In a recent post at EconLog, I discussed several phenomena that limit the effectiveness of electoral feedback. One of these is bundling. Each candidate in an election will have power to make policies that impact a wide variety of issues. Yet each citizen has just a single vote. So it’s not clear whether a vote expresses preferences about health policy, foreign policy, or any number of other policy arenas. Moreover, a voter might vote for a candidate whose foreign policy they dislike if they like the candidate’s health policy enough. This bundling means that electoral feedback is at best a very noisy signal about voters’ approval or disapproval of particular policies or actions.

Arnold Kling favorably quoted my post at his Substack, and made a very good point about how this bundling issue impacts not just electoral feedback, but also the feedback associated with interjurisdictional competition:

In the widely-unread Unchecked and Unbalanced, I point out another way that bundling distorts the market for government services. Your local government bundles together law enforcement, property zoning, schools, and other services. There is no way to opt out of the services that you do not like, or to go with alternative providers. The Tiebout hypothesis, which claims that people move to get the mix of governments services that they want, falls apart because of this market failure (among other reasons).

This is an excellent point! Bryan Caplan addressed similar issues in his recent plenary address at the Public Choice Society meetings, titled “Tiebout Was Wrong, but Why?”  While Kling focuses on problems of bundling, Caplan largely focuses on the proposition that “non-profit competition is far inferior to for-profit competition. The ‘competition’ between local governments is like an academic test that doesn’t count for your grade.”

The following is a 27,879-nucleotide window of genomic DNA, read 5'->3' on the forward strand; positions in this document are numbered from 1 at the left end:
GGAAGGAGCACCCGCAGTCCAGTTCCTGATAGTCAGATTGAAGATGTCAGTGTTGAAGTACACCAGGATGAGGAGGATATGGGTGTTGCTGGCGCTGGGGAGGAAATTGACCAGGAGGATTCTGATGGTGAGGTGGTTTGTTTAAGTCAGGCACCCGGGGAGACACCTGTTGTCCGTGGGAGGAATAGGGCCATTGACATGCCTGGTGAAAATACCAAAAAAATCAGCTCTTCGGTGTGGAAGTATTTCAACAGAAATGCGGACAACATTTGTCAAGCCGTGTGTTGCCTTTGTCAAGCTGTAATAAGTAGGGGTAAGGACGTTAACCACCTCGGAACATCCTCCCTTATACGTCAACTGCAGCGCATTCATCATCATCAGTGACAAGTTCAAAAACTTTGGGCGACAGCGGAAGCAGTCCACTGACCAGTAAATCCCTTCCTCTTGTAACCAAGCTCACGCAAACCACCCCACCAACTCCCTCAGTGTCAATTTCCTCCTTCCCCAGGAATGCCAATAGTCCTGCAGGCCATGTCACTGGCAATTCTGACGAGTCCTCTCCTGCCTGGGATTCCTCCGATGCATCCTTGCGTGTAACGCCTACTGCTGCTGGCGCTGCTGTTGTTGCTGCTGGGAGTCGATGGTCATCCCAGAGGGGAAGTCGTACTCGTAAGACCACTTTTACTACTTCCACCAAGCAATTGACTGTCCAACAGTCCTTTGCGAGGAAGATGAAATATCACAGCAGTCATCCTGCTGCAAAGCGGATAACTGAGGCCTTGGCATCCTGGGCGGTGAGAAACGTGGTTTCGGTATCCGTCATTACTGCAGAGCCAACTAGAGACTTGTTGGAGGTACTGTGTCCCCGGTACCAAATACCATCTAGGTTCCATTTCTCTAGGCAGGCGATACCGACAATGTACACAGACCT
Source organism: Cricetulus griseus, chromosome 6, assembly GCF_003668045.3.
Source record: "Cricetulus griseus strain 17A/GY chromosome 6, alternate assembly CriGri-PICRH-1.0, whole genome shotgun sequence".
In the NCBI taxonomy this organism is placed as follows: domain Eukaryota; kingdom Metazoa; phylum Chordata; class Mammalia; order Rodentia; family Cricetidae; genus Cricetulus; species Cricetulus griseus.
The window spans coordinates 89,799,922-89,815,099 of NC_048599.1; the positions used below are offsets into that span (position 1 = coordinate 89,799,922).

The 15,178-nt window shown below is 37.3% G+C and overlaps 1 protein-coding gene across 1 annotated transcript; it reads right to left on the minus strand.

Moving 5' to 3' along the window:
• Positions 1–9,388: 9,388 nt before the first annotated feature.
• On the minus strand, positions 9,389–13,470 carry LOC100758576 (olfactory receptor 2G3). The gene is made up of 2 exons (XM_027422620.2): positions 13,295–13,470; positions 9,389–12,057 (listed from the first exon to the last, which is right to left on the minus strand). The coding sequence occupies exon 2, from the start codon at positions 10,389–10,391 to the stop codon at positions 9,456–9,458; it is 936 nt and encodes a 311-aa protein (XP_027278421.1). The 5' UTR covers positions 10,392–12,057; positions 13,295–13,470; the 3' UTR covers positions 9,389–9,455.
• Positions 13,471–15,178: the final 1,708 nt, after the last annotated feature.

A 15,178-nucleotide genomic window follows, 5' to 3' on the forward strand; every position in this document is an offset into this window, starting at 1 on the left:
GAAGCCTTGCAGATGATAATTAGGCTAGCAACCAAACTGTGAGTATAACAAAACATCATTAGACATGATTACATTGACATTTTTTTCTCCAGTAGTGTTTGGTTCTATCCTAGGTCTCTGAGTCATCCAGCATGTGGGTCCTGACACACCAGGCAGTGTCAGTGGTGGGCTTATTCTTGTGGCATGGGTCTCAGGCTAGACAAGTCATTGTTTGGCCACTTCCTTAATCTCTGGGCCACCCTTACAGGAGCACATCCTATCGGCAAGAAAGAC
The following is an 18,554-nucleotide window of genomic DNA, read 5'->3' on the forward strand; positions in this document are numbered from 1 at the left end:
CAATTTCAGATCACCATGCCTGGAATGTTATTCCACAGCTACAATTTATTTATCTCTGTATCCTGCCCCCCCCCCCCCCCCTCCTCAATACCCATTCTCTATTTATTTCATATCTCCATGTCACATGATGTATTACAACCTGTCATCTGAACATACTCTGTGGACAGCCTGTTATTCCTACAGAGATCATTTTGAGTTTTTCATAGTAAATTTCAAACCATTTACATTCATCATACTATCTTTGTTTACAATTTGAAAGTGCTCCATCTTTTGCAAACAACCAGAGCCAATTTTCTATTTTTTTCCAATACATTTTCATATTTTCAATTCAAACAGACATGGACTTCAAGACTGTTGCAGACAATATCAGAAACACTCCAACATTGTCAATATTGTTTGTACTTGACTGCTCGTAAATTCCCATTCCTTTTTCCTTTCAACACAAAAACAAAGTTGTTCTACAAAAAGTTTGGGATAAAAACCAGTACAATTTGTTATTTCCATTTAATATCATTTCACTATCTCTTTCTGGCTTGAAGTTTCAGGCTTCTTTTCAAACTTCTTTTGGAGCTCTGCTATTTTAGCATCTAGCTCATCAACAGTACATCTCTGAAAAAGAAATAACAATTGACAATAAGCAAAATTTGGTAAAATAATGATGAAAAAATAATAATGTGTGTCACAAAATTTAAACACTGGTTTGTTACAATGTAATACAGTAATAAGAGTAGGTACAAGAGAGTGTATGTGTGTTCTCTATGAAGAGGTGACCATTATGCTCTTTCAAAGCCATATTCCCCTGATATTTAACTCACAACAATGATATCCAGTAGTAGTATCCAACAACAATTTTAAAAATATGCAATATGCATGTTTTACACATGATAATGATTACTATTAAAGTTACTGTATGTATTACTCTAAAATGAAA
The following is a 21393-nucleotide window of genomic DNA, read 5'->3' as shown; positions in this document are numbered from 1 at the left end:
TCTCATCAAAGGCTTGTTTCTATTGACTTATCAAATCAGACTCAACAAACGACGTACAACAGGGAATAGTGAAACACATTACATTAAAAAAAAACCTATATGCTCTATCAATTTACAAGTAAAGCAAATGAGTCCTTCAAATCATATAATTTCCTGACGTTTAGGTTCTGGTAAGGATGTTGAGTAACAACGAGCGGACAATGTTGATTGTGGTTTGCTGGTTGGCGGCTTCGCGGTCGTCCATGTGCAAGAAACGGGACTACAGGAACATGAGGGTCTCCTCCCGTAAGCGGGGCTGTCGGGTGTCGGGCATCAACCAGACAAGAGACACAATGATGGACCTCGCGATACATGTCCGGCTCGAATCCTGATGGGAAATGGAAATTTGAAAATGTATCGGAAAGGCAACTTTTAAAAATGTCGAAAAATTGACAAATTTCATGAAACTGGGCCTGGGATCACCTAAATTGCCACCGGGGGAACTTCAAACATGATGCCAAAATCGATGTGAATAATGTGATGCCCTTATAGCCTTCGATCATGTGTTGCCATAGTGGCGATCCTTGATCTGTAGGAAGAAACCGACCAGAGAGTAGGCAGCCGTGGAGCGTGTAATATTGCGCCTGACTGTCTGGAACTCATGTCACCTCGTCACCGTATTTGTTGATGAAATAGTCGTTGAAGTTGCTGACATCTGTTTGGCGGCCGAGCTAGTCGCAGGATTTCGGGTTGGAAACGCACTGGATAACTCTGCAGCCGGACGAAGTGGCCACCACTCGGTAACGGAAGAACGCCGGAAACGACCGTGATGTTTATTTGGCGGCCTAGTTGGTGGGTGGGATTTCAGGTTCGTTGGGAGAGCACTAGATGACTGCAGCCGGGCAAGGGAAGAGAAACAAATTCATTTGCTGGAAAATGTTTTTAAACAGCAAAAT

Kling addresses issues related to bundling and what that means for the options that citizen-consumers have. Whereas Caplan largely addresses issues related to the fact that political decision-makers are not residual claimants and therefore face very different incentives than entrepreneurs in a market do.

It may be possible to address both of these issues, though doing so is somewhat radical. To address Kling’s concern, we could consider unbundling various aspects of governance and allowing for non-territorial entry and exit by citizen-consumers. Trent J. MacDonald proposes this and discusses the idea in detail in his excellent book The Political Economy of Non-Territorial Exit: Cryptosecession, which I reviewed for the Review of Austrian Economics.

As I explained in my review:

[MacDonald] draws from the literature on Tiebout competition but notes that Tiebout competition is limited by the costs of moving to a new geographical area. The costs of moving can render the quasi-market for governance and public goods effectively non-competitive. Moreover, public services are often bundled together. For example, in order to move to a school district they prefer, a family might move into a jurisdiction with police services they abhor. They cannot leave that police department’s jurisdiction while remaining in their preferred school district. Unbundling public services from one another and enabling non-territorial exit alleviates these related problems. If we can empower individuals to switch to a new provider of public services without requiring them to abandon the advantages of their current location, then this introduces far more meaningful competition. Likewise, if we unbundle services so that an individual’s choice of police services does not determine the educational services they receive, this too enables more competition.

So MacDonald specifically discusses unbundling and non-territorial exit as a way to address real-world limitations to Tiebout competition.

What about Caplan’s concerns about motivations, incentives, and residual claimants? Well, one thing that could be done is turning more local government services over to for-profit entrepreneurs operating in a competitive market. In the limit, this might take the form of market anarchism or anarcho-capitalism, in which even law and security are provided on the market!

There’s plenty of room for research on the sources of “quasimarket failure.”  Perhaps one way to alleviate these failures is to take the “quasi” out of “quasimarket”!